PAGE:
Newsbud Exclusive- The Fed’s Supposed Balance Sheet Tightening: Few Options Left, Tight Rope Walking & Presumed ‘Creative Destruction’.

What will happen as the US Federal Reserve decides to pull away the domestic stimulus punch bowl? How capable are they to do so, considering true economic weaknesses in the system? Will their actions truly be for the good of the US and wider global economies, or is it all part of a much wider, longer term design for collective economic and political synthesis?

Since the 2008 Global Financial Crisis, which commenced in mid-2007 and started receiving major government stimulus and bailouts in late 2008, the Fed has expanded its balance sheet from $897 billion to $4.5 trillion, in unprecedented government economic interventions meant to avoid the onset of another Great Depression. The Fed’s adding of essentially money which they conjured out of thin air, amounted to over $3.5 trillion for buying up toxic securities, and constituted “about 25% of the size of the entire US economy at the time”, per author Simon Black, up from only 7% prior to the 2008 Crisis.

The Fed thus owns, per economist and trader Stephen Guilfoyle, “a portfolio bearing an ownership stake of 17% of the entire Treasury market, and 29% of the entire market for mortgage bonds issued by government-related entities that we expect the Fed to try to, if not tackle... at least manage. This is the monster under your bed.” The imminent QT is then, in essence, “the reverse of QE, with reverse effects.”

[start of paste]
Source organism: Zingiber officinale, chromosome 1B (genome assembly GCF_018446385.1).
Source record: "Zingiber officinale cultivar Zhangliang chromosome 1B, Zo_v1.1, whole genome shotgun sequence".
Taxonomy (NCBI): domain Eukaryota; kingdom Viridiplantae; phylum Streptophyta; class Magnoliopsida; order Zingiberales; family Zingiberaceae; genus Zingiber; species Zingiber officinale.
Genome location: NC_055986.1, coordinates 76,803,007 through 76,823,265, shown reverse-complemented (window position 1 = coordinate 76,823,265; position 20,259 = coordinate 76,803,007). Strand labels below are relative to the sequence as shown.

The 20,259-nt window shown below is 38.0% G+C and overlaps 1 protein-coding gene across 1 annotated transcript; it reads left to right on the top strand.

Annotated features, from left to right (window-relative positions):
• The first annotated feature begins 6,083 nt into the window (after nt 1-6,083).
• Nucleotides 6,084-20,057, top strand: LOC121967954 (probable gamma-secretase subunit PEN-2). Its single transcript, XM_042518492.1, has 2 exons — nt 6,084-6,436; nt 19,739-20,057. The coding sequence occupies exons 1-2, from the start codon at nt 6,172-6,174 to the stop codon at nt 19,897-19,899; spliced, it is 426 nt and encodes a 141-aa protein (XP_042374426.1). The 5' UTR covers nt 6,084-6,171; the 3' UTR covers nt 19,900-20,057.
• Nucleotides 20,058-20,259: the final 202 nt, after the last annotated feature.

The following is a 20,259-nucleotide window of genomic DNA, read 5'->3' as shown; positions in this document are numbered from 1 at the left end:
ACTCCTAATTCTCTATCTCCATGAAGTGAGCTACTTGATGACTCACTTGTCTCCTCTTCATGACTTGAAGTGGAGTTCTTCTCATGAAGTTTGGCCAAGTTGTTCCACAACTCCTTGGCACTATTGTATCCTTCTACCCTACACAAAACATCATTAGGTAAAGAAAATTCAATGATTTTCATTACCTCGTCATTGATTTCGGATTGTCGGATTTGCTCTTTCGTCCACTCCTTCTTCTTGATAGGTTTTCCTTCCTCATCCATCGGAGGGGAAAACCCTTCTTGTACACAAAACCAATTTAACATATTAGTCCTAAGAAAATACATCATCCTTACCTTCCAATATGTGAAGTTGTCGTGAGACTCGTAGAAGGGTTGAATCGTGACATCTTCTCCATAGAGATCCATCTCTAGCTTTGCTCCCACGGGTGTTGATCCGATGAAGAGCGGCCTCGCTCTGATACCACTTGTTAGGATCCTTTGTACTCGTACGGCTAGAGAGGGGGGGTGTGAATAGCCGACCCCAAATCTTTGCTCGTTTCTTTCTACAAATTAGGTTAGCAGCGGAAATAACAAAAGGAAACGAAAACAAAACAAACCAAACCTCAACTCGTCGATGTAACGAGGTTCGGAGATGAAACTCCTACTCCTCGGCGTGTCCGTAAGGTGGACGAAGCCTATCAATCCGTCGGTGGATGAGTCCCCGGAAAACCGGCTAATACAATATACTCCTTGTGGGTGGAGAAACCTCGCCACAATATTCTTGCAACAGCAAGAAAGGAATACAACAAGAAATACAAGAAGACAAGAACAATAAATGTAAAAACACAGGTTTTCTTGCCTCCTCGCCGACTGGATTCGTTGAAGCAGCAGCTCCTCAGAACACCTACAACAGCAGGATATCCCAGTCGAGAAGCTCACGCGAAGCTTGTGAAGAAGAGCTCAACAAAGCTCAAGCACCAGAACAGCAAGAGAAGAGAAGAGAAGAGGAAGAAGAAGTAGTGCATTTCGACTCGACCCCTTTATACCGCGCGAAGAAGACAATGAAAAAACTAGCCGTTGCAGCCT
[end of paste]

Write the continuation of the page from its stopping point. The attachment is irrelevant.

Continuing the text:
What that stimulus did was have the Fed buy up long-term US Treasuries and mortgage-backed securities, along with artificially prop up financial asset prices, with wildly asset-bubble-ridden US stock, bond and real estate markets now sitting at all-time highs due to speculation. Meanwhile, the actual US economy suffers from much higher unemployment and lack of consumer and corporate savings than what the government is deciding is fair to report. Plus, the US employment participation rate, which is an often ignored yet key indicator, is still stuck at 60%, below its pre-2008 Crisis peak of 63%, suggesting that the US is up to 8 million jobs short at the very least. The real unemployment rate is at a multiple of what the Bureau of Labor Statistics claims as well. [READ MORE]

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